Washington, D.C.– A global study of ~300,00 participants out today from Sapien Lab looks at the self-reported frequency of ultra-processed food consumption and its relationship to the full breadth of mental health symptoms and aggregate mental wellbeing. These are the key findings:
- The mental wellbeing of the population shifts towards worse outcomes on various dimensions with increasing frequency of ultra-processed food (UPF) consumption, the most prominent of which is in the domain of Adaptability & Resilience
- The key symptoms that get worse with increasing UPF consumption are appetite regulation, feelings of sadness, distress and hopelessness, as well as challenges with controlling thoughts and emotions (e.g. unwanted thoughts, anger)
- These results cannot be explained by differences in income or exercise
- The changes with increased UPF consumption are distinct from the negative effects of smartphones that we have previously reported and may be additive in nature
- The US and UK have the highest prevalence of frequent UPF consumption and are among the lowest in terms of mental wellbeing relative to other countries
- Globally, young adults 18-24 have dramatically worsened mental wellbeing relative to older age groups and consume UPFs substantially more frequently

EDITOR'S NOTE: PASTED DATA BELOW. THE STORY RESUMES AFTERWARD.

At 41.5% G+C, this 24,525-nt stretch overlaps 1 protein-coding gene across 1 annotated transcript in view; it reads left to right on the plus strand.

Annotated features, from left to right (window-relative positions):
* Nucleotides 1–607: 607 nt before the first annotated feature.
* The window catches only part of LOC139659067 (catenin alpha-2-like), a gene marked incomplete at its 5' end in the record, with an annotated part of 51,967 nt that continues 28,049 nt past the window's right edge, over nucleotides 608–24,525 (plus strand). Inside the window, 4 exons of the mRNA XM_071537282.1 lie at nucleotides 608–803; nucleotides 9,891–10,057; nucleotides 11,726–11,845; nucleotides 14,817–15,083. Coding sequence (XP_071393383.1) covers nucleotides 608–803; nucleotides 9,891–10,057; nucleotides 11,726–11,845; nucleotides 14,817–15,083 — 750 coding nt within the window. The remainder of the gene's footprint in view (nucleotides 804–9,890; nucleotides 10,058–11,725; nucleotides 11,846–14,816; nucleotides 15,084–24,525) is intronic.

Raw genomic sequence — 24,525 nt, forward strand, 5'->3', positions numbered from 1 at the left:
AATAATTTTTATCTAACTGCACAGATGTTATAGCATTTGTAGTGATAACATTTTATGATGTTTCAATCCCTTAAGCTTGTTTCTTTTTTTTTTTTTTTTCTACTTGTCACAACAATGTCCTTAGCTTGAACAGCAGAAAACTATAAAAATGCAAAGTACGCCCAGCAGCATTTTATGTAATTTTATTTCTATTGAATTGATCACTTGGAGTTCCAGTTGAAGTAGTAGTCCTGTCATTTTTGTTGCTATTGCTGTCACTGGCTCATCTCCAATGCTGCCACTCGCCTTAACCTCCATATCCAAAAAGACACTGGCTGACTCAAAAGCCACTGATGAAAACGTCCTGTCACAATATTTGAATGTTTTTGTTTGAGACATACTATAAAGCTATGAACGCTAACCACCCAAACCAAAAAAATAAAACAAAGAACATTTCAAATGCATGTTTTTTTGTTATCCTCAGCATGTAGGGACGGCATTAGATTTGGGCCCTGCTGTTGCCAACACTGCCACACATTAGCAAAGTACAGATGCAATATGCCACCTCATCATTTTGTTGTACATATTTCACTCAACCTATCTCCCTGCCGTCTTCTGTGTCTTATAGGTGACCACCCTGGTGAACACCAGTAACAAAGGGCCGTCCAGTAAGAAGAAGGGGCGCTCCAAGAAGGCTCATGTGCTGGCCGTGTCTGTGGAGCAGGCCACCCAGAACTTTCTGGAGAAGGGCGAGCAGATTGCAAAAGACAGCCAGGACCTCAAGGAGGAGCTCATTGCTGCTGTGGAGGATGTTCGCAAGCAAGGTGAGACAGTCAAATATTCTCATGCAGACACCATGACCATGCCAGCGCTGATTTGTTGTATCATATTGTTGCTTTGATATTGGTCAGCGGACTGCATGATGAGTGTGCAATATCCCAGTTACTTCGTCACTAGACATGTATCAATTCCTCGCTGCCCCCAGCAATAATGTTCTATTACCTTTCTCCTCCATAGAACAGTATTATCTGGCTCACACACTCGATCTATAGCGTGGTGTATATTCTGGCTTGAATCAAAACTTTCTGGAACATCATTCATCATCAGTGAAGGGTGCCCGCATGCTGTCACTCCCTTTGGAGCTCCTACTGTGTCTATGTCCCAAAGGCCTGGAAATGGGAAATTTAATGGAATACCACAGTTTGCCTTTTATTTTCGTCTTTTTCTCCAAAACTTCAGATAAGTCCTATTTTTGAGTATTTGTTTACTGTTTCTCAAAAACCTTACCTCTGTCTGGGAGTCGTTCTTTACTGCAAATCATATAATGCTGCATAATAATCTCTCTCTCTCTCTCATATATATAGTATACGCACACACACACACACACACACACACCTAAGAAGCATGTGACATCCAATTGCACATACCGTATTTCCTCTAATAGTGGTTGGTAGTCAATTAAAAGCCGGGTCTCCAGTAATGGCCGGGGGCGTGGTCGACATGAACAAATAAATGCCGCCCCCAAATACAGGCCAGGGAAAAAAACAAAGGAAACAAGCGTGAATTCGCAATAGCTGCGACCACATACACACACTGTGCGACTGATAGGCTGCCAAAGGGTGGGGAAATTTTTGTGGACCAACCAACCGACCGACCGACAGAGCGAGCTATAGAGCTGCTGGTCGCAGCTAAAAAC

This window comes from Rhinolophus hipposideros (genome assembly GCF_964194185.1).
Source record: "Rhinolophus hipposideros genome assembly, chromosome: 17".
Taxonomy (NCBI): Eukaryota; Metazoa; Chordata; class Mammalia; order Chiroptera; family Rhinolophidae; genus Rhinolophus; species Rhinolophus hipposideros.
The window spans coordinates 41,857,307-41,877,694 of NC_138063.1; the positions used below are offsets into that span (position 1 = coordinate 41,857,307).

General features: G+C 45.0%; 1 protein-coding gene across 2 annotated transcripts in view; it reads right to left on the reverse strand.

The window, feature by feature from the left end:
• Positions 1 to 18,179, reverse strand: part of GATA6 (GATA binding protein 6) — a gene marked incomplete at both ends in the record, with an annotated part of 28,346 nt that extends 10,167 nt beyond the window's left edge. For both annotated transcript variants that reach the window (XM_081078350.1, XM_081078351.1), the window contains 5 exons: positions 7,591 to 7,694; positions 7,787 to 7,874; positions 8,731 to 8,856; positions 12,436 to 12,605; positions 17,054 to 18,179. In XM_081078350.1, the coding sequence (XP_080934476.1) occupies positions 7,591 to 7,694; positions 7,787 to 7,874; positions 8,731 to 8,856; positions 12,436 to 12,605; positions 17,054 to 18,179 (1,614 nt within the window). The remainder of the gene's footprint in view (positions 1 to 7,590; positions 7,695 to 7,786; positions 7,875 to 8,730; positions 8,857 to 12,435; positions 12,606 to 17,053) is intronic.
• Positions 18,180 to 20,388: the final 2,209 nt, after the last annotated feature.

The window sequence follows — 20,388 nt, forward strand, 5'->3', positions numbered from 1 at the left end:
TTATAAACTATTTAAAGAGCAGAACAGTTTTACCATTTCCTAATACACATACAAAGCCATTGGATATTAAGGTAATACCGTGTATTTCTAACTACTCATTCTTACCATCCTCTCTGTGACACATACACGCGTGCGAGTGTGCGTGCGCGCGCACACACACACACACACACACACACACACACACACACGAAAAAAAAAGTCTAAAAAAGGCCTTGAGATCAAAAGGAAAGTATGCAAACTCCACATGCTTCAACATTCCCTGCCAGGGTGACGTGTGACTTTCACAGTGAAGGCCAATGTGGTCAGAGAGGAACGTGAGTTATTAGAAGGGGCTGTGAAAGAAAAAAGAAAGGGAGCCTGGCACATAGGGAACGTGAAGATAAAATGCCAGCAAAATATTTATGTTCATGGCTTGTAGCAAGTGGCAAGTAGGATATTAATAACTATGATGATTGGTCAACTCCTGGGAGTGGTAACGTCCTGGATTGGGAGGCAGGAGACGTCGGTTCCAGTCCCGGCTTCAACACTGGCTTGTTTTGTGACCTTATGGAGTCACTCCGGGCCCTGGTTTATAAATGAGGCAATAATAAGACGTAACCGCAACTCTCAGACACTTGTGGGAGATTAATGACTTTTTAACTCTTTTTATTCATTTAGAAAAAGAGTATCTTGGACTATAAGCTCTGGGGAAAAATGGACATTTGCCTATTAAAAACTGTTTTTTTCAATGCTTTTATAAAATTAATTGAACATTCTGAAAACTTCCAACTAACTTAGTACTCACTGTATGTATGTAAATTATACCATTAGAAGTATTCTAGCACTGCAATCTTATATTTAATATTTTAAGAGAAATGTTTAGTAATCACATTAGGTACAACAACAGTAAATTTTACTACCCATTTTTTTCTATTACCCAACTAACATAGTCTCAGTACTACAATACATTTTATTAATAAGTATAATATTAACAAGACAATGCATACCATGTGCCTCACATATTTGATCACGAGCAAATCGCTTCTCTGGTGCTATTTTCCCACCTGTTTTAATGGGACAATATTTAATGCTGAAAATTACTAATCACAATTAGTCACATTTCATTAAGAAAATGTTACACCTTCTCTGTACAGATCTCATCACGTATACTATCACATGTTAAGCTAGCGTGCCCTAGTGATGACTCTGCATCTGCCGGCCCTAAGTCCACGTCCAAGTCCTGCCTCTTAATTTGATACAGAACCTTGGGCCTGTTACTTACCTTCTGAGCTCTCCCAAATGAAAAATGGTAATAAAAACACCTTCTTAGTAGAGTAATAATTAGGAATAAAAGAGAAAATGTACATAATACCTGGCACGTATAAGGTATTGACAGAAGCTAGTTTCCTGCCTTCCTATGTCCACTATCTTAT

Altogether, these findings suggest that the more frequently you consume ultra-processed food, the more challenged you become across a broad range of mental function. In particular, you are likely have diminished adaptability and resilience, more feelings of sadness or hopelessness and greater difficulty controlling your thoughts or emotions.
About the study:
This study is part of the Global Mind Project, an ongoing survey of global mental wellbeing, conducted by Sapien Labs. The project acquired data through an assessment that queries 47 aspects of mental function on a life impact scale to create an aggregate mental wellbeing score, the Mental Health Quotient or MHQ, as well as scores of various dimensions of mental function. The assessment can be taken here. In addition, the data from this project is freely available to researchers for noncommercial purpose and access can be requested here. The Global Mind Project also publishes the annual Mental State of the World Report which can be found here.